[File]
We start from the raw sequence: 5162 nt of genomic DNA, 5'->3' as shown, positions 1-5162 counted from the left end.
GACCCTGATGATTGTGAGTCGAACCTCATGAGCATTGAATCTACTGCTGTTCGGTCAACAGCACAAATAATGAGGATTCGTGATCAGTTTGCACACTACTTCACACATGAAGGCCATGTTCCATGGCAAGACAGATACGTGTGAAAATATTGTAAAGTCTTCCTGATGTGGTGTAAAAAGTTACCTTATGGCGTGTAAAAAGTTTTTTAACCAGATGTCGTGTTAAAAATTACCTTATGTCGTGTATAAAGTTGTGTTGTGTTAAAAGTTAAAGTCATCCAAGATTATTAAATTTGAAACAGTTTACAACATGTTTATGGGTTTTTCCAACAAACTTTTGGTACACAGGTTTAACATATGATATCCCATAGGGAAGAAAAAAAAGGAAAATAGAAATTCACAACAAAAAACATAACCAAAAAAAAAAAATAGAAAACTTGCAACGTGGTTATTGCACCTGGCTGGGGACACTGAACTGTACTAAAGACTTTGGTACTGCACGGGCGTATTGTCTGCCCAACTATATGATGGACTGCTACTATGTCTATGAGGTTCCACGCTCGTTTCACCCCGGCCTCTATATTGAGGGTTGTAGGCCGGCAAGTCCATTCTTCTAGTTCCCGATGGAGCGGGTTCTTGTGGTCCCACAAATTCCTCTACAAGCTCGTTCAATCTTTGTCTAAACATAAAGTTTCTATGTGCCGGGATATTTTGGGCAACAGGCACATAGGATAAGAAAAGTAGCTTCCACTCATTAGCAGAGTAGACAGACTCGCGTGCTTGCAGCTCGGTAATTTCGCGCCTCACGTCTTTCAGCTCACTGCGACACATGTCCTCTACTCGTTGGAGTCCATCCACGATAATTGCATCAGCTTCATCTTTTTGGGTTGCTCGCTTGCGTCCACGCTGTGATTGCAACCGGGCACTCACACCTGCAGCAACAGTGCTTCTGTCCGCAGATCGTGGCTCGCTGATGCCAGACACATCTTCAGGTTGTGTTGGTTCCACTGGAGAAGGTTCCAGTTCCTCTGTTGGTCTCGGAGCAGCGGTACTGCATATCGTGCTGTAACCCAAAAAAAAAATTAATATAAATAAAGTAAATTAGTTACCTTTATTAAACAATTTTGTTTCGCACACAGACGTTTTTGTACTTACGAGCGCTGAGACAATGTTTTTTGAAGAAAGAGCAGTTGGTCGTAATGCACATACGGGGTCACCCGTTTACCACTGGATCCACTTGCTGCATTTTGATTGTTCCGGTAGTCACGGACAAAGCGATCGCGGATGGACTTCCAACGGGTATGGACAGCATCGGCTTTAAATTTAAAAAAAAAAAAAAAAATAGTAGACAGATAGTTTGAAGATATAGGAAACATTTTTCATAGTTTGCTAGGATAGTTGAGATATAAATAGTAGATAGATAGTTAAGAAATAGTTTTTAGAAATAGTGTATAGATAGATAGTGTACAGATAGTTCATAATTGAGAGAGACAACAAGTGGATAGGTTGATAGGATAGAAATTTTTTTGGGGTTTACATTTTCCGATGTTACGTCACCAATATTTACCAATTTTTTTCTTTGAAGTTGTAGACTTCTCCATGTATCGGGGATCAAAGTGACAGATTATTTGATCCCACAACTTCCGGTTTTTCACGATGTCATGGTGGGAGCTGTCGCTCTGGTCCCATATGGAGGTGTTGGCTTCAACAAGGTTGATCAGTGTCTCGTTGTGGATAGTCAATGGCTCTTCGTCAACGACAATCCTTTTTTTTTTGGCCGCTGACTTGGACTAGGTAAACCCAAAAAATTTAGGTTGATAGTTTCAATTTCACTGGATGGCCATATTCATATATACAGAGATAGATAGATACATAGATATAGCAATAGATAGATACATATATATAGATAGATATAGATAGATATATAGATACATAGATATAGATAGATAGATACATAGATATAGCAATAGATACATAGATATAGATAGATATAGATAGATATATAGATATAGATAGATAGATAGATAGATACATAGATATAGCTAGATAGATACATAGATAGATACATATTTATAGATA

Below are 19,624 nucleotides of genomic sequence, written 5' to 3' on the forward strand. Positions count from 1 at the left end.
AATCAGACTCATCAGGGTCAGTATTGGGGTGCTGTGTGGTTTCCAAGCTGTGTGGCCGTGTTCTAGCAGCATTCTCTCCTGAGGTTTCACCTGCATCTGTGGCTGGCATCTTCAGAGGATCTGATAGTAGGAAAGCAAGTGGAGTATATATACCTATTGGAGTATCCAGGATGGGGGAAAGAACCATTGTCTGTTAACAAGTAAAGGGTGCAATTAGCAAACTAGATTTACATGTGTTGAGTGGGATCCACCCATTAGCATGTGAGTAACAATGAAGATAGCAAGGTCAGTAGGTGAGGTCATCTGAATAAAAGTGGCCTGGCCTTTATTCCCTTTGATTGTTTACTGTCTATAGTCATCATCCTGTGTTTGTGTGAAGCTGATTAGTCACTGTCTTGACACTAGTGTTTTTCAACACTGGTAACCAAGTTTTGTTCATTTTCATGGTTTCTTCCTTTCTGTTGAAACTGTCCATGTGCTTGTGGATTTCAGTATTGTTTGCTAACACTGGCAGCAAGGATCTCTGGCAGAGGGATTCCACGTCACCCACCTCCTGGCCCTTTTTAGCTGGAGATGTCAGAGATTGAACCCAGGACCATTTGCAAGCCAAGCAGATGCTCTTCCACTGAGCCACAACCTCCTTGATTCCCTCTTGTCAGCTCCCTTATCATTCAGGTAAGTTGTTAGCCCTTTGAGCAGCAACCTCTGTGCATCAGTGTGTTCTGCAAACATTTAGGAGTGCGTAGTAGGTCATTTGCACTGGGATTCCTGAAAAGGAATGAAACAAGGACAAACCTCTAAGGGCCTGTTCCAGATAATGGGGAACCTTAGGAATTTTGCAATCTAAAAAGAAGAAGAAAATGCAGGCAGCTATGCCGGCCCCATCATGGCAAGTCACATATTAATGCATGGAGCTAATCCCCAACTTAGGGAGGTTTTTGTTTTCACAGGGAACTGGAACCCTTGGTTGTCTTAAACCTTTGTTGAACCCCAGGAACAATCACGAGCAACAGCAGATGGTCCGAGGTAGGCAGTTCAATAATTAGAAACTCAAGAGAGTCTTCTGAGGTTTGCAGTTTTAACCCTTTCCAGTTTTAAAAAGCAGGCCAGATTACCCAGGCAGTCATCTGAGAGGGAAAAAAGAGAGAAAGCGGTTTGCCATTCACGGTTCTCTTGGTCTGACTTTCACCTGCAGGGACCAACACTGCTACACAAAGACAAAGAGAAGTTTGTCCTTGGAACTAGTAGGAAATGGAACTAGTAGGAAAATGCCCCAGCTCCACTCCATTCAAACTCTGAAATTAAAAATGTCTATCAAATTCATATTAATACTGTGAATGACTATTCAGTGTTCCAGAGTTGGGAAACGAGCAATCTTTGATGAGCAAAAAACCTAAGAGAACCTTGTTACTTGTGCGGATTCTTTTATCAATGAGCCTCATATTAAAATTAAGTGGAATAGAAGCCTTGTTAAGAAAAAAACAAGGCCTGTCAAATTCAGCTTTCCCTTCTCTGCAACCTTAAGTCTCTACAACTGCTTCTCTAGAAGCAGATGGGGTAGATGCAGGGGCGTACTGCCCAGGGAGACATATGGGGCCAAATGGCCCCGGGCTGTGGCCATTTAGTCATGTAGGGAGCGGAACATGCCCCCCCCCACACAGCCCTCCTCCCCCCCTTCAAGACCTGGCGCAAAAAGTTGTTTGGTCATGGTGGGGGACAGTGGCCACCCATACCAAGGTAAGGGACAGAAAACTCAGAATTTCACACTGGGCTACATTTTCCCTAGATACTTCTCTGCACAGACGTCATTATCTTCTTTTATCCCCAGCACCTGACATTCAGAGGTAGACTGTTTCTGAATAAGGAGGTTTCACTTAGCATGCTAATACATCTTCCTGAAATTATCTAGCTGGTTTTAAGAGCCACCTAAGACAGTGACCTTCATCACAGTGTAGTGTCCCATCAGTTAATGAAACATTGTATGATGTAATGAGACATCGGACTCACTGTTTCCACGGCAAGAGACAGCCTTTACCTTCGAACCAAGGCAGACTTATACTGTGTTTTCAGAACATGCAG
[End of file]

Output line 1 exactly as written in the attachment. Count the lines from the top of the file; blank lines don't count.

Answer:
We start from the raw sequence: 5162 nt of genomic DNA, 5'->3' as shown, positions 1-5162 counted from the left end.